We find a striking parallel between this case and Wolscheid v Thome, 76 Mich. 265; 43 N.W. 12 (1889). In Wolscheid, the plaintiff brought suit under a theory of breach of contract for the failure of the defendant to provide adequate care for sheep entrusted to his care. Two witnesses, Eldridge and Caruss, testified as to the adequacy of the defendant's care after examining the conditions at the defendant's farm. The Court explained:

It was proper for them to go there and examine the lay of the land, and the character of the soil, and as experts, if they were shown to be such, — and they undoubtedly were, being farmers and extensive growers of sheep, — to give their opinion as to whether or not it was a proper place to keep sheep in the winter-time; but it was not competent for them to state as to the condition of the sheds inside, unless it was shown, as it was not, that the condition was the same when the sheep were kept there, and then to state that, as they saw it, it was not a fit place to keep sheep in. [ Wolscheid, supra, p 271.]

Can it be said that Eldridge and Caruss might have given their opinion as to the adequacy of the conditions at the Thome farm, but not been allowed to give an opinion as to likely effects of inadequate conditions? We think not.

In People v Hawthorne, 293 Mich. 15; 291 N.W. 205 (1940), Justice McALLISTER would have ruled that the testimony of an eminently qualified psychologist on the question of sanity was inadmissible on the ground that insanity is a disease and therefore falls within the study of medicine. A majority of the Court agreed with the justice's holding, affirming the defendant's conviction of manslaughter, but did so on the ground of harmless error. Justice McALLISTER's views on the psychologist's qualifications were thereby rendered obiter dictum. They nevertheless prompted an extensive and spirited discussion by the majority, who viewed the trial court's ruling otherwise as error requiring reversal. The majority, in an opinion by Justice BUTZEL, concluded:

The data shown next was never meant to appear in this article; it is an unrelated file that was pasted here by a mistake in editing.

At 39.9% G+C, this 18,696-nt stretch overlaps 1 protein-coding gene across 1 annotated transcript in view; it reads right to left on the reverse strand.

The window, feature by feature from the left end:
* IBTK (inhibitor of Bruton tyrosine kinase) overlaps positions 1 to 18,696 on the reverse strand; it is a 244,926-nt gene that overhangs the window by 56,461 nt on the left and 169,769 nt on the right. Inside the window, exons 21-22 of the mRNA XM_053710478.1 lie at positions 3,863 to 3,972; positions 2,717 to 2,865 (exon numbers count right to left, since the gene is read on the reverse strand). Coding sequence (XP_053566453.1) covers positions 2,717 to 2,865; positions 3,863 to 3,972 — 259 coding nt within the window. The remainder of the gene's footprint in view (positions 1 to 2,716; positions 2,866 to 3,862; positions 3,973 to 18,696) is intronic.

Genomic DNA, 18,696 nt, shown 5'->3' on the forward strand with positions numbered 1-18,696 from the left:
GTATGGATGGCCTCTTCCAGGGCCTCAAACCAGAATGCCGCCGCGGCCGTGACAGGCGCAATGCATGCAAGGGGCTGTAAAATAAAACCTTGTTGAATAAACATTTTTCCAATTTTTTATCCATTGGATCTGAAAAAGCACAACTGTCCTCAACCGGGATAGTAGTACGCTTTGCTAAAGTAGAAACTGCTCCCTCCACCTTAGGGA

When a nonmedical is offered as an expert on subjects in the orbit of medical science, the trial court is put on guard and should take greater precaution in the preliminary inquiry to determine the witness's qualifications and the extent of his knowledge than might be necessary when a graduate of a medical school is proposed. Yet it may well be that for some purposes, as where the issue concerns proper medical treatment, even a licensed physician would not possess sufficient knowledge in a particular branch of his calling to satisfy a trial judge who, within discretionary limits, insists upon a high standard of reliability. There is no magic in particular titles or degrees and, in our age of intense scientific specialization, we might deny ourselves the use of the best knowledge available by a rule that would immutably fix the educational qualifications to a particular degree. [ Hawthorne, supra, pp 24-25.]

Much has changed since the mid-nineteenth century. The proliferation of academic degrees and increasing specialization of labor is evident for all to see. Nevertheless, we believe that there is a world of wisdom apart from college campuses and urban high-rises. Now, as then, there is much to be gained from the practical student of the common arts. Beale exemplifies that wisdom. Beyond a doubt, his testimony would have assisted the trier of fact in deciding the cause of mastitis in the Mulholland herd.

We conclude that a review of the trial court's discretion is warranted in this instance. First, the error of the trial court is one of law, not dependent upon the complex facts of record. Second, because the expert was not qualified by the trial court, there was no cross-examination, nor was there competing expert testimony to safeguard against error. Third, quite obviously, we believe that the error was of significant magnitude, both in the context of this case and Michigan jurisprudence in general, to warrant review. Having reviewed the record and having found no basis in law or fact for the trial court's ruling, we can only conclude that it constituted an abuse of discretion.

See, generally, Friendly, Indiscretion about discretion, 31 Emory LJ 747 (1982). That there are limits upon the exercise of the trial court's discretion in this matter has long been recognized in federal law. See Giannelli, Imwinkelried, Scientific Evidence, § 5-3, pp 154-156.